MLK prayer breakfast on Pine Street: ‘Time to work and serve’

CAMBRIDGE — What are you doing for others?

The question was asked by many of the speakers Monday, Martin Luther King Jr. Day, during the MLK prayer breakfast hosted by the Dorchester County Branch of the NAACP at the Elks Dorchester Lodge No. 223 on Pine Street. The theme was, “A Day of Service: What are You Doing for Others,” which is life’s most urgent question according to the late Dr. King.

Gregory Meekins, second vice president of the Dorchester NAACP branch, welcomed the many guests in the room.

“I’d like you to keep in mind two things — prayer and service. Prayer does change things, but prayer by itself also means us working,” Mr. Meekins said. “Once you get off your knees from prayer, it’s time to work and serve. … We commemorate on this holiday a man of action who put his life on the line for freedom and justice every day. … We call on you to commemorate this holiday by making your personal commitment to serve our Dorchester County community and humanity with a vibrant spirit of unconditional love that was his greatest strength.”

The Rev. Keith Cornish then led an invocation.

“Prayer and service go together,” Rev. Cornish said. “We pray as if it all depends on God. We work as if it all depends on us. Certainly, that should be our motto.”

Dorchester Banner/Bob Zimberoff
Students from Choptank Elementary School were recognized for their winning essays Monday during the Dorchester County Branch NAACP Dr. Martin Luther King Jr. Prayer Breakfast. From left in front are De’Shaela Adams, third grade; Ja’Niylah Kimble, fifth grade; Nia White, fourth grade and Hojane Cornish, third grade; back row, Marion Fisher, Dorchester NAACP membership chairperson; James Pinkett, branch president; Kawana Webb, social worker at Choptank Elementary holding her daughter Jasmine; Emma Pinkett, school principal; and Dr. Henry Wagner, superintendent of Dorchester County Public Schools.

Kawana Webb, a social worker at Choptank Elementary School, introduced the third-, fourth- and fifth-grade winners of the school’s Dr. Martin Luther King essay contest. Ms. Webb said the school has held the competition for five years. This year’s theme was based on a quote from Dr. King, “there is no gain without struggle.” Hojane Cornish and De’Shaela Adams were the third-grade winners; Nia White won in fourth grade and Ja’Niylah Kimble was the fifth-grade winner.

Kimberly Conway Dumpson, Esq., was the guest speaker. She has a background in higher education, law, nonprofit management and marketing. She began working at the University of Maryland Eastern Shore in 2005.

In 2012, Ms. Dumpson became vice president for institutional advancement at UMES and rose to executive vice president in 2013. Two months ago, she added chief of staff to her title. Before working at UMES, Ms. Dumpson practiced law in Bethesda, Salisbury and Upper Marlboro, was executive director of the Life Crisis Center in Salisbury and was executive assistant to Wicomico County’s social services director. She was recognized in 2010 by then-Gov. Martin O’Malley as a hometown hero.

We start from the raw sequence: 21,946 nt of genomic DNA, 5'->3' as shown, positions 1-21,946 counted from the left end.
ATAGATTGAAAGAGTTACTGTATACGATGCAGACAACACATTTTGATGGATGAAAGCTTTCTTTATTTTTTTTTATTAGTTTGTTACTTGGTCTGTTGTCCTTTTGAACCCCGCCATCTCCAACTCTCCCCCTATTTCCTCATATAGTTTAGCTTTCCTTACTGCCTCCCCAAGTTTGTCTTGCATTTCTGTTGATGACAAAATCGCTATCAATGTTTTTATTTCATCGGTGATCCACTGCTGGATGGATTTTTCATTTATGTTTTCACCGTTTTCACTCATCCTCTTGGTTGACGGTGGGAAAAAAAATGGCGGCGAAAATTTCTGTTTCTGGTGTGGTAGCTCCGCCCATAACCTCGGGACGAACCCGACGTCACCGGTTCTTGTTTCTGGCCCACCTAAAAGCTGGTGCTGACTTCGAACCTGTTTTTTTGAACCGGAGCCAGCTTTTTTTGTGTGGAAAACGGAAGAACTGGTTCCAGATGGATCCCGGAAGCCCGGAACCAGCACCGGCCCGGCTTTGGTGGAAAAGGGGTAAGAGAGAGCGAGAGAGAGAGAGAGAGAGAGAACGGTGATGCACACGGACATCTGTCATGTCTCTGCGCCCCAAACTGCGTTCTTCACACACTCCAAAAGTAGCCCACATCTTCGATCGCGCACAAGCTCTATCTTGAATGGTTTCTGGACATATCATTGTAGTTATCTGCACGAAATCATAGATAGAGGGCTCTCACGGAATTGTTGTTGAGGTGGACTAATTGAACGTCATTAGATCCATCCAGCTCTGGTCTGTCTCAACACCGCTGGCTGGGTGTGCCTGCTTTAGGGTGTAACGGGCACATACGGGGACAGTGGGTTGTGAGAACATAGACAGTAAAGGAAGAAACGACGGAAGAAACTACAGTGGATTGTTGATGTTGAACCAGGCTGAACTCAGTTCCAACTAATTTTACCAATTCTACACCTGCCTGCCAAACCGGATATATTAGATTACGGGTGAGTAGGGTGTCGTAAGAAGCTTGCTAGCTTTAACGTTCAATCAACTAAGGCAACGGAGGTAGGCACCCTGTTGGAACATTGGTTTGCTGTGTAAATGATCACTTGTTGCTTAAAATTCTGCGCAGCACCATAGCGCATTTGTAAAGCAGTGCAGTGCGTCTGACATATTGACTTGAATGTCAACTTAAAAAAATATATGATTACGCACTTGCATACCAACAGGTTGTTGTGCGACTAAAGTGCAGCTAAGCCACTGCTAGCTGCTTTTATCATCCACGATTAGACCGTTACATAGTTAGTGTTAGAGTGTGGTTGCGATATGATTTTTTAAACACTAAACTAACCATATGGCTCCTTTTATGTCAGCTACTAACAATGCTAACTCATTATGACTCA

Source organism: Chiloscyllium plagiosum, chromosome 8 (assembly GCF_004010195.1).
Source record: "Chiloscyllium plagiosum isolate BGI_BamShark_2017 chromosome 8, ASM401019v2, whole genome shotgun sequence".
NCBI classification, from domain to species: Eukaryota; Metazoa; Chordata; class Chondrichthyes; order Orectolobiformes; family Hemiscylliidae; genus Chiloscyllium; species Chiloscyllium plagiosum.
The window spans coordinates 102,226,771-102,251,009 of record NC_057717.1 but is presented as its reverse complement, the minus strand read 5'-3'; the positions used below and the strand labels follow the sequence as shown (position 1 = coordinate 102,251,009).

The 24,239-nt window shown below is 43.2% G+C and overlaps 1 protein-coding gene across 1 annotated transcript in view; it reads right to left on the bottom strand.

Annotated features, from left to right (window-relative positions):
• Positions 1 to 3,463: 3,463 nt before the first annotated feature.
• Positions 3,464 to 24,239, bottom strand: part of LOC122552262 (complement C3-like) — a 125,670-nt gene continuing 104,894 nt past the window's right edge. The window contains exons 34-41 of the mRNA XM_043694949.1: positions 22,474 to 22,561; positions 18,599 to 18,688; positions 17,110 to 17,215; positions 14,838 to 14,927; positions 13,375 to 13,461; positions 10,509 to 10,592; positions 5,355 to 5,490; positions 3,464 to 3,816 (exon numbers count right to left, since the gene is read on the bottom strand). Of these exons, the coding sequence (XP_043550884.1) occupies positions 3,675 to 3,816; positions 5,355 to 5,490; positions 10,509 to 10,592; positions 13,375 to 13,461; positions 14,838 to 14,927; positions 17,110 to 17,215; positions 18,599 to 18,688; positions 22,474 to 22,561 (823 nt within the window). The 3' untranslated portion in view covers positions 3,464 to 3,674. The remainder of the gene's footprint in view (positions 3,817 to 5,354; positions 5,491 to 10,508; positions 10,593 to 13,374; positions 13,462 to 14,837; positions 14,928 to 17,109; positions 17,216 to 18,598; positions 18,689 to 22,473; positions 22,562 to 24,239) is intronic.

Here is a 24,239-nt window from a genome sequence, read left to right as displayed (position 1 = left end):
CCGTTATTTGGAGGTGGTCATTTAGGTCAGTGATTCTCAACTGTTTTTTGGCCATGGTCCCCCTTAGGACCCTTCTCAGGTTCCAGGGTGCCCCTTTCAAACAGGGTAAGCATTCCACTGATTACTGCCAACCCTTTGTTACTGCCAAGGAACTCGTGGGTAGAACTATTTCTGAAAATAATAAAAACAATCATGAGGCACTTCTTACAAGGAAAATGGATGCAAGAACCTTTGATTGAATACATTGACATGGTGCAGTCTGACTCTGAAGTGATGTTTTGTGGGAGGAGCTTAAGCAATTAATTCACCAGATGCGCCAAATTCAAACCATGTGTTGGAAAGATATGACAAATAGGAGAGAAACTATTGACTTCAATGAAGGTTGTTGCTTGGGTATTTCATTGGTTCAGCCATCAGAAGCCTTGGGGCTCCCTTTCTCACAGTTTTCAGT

“It is indeed my pleasure to be here with you today as we do what so many others are doing around the country this morning,” Ms. Dumpson said, “and that is to celebrate the life of a man who worked tirelessly in the name of humanity, in search of justice, who lived boldly and with conviction, whose life was much too short, whose words remain with us still …”

She said the prayer breakfast was meant to celebrate both the life of Dr. King and the progress of civil rights in the U.S.

“We know that things are not like they used to be, yet the sad truth is that while much progress has been made, there is much work to do,” Ms. Dumpson said. “Throughout the course of the last two years and a grueling presidential election, much has been said about American greatness. Depending upon which side of the aisle you sit, America is either a land of milk and honey, where privilege leads to opportunity, or it is a desolate and barren land with hills of injustice and inequity. To some, America represents a place that has forgotten its values where government is too big and opportunities too small.”

Acknowledging the history of the Eastern Shore and Dorchester as a place of prominence in human and civil rights, Ms. Dumpson said, “As we sit here today not far from the birthplaces of Harriet Tubman and Frederick Douglass, and in the neighborhood where the devastating riots of the 1960s took place, we know that fighting for justice and equality did not start with Dr. King. … To be certain, the task of assuring prosperity, opportunity and equality is not yet complete. We cannot rest on our laurels of past successes, and marches and protests. We must continue to fight.”

Ms. Dumpson urged everyone in the room to serve.

“Commit this year to joining an organization that fuels your passion and improves a component of society,” she said while telling everyone in the audience to put aside their differences. “We are stronger in numbers and together we can be a driving force for greatness.”

Following the speech, Ms. Dumpson received a Day of Service award from the Dorchester NAACP branch. Herschel F. Johnson, treasurer of the branch, also received a Day of Service award for his work in the community. Mr. Johnson is president of The Friends of Stanley Institute and is also a member of the county historical society, Dorchester County Recreation and Parks, CASA of the Mid-Shore, East New Market Heritage Committee and many other groups.

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